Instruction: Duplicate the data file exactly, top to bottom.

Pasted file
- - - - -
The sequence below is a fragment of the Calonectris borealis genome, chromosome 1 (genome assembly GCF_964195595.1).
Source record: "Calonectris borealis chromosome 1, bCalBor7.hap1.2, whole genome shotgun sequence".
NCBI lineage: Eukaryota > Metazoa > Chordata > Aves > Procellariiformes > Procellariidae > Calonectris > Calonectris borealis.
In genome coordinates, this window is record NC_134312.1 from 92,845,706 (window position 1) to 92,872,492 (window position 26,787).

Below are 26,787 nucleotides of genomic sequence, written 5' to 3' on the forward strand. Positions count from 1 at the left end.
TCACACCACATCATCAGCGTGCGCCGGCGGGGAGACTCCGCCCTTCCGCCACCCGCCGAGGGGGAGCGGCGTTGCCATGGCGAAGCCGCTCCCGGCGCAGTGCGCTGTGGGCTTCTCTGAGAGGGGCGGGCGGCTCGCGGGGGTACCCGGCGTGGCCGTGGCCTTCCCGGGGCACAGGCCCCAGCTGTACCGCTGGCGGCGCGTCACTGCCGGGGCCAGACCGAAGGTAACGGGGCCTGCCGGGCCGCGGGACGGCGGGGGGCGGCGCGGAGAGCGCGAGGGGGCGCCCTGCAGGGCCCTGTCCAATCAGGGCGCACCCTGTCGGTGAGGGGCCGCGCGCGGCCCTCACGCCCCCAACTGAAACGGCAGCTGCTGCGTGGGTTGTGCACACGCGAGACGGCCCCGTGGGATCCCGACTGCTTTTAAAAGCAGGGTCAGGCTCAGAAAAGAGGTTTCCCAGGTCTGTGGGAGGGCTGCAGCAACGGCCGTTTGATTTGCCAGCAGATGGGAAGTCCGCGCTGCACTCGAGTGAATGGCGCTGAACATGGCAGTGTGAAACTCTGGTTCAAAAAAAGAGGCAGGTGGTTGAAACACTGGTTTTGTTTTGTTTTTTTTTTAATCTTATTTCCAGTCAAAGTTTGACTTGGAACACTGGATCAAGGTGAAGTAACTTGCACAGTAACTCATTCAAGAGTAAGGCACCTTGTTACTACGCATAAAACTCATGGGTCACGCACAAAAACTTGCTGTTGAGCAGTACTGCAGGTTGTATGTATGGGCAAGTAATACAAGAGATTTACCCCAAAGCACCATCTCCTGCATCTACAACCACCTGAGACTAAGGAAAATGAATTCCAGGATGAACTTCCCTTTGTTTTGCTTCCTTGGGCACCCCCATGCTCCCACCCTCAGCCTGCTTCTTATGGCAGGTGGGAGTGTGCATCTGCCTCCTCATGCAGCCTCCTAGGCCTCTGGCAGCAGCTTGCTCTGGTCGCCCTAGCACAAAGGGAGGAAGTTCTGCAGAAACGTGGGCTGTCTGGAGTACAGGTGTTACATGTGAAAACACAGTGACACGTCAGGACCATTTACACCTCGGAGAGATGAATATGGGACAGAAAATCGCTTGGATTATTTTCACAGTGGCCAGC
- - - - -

The sequence below is a fragment of the Calonectris borealis genome, chromosome 1 (genome assembly GCF_964195595.1).
Source record: "Calonectris borealis chromosome 1, bCalBor7.hap1.2, whole genome shotgun sequence".
NCBI lineage: Eukaryota > Metazoa > Chordata > Aves > Procellariiformes > Procellariidae > Calonectris > Calonectris borealis.
In genome coordinates, this window is record NC_134312.1 from 92,845,706 (window position 1) to 92,872,492 (window position 26,787).

Below are 26,787 nucleotides of genomic sequence, written 5' to 3' on the forward strand. Positions count from 1 at the left end.
TCACACCACATCATCAGCGTGCGCCGGCGGGGAGACTCCGCCCTTCCGCCACCCGCCGAGGGGGAGCGGCGTTGCCATGGCGAAGCCGCTCCCGGCGCAGTGCGCTGTGGGCTTCTCTGAGAGGGGCGGGCGGCTCGCGGGGGTACCCGGCGTGGCCGTGGCCTTCCCGGGGCACAGGCCCCAGCTGTACCGCTGGCGGCGCGTCACTGCCGGGGCCAGACCGAAGGTAACGGGGCCTGCCGGGCCGCGGGACGGCGGGGGGCGGCGCGGAGAGCGCGAGGGGGCGCCCTGCAGGGCCCTGTCCAATCAGGGCGCACCCTGTCGGTGAGGGGCCGCGCGCGGCCCTCACGCCCCCAACTGAAACGGCAGCTGCTGCGTGGGTTGTGCACACGCGAGACGGCCCCGTGGGATCCCGACTGCTTTTAAAAGCAGGGTCAGGCTCAGAAAAGAGGTTTCCCAGGTCTGTGGGAGGGCTGCAGCAACGGCCGTTTGATTTGCCAGCAGATGGGAAGTCCGCGCTGCACTCGAGTGAATGGCGCTGAACATGGCAGTGTGAAACTCTGGTTCAAAAAAAGAGGCAGGTGGTTGAAACACTGGTTTTGTTTTGTTTTTTTTTTAATCTTATTTCCAGTCAAAGTTTGACTTGGAACACTGGATCAAGGTGAAGTAACTTGCACAGTAACTCATTCAAGAGTAAGGCACCTTGTTACTACGCATAAAACTCATGGGTCACGCACAAAAACTTGCTGTTGAGCAGTACTGCAGGTTGTATGTATGGGCAAGTAATACAAGAGATTTACCCCAAAGCACCATCTCCTGCATCTACAACCACCTGAGACTAAGGAAAATGAATTCCAGGATGAACTTCCCTTTGTTTTGCTTCCTTGGGCACCCCCATGCTCCCACCCTCAGCCTGCTTCTTATGGCAGGTGGGAGTGTGCATCTGCCTCCTCATGCAGCCTCCTAGGCCTCTGGCAGCAGCTTGCTCTGGTCGCCCTAGCACAAAGGGAGGAAGTTCTGCAGAAACGTGGGCTGTCTGGAGTACAGGTGTTACATGTGAAAACACAGTGACACGTCAGGACCATTTACACCTCGGAGAGATGAATATGGGACAGAAAATCGCTTGGATTATTTTCACAGTGGCCAGC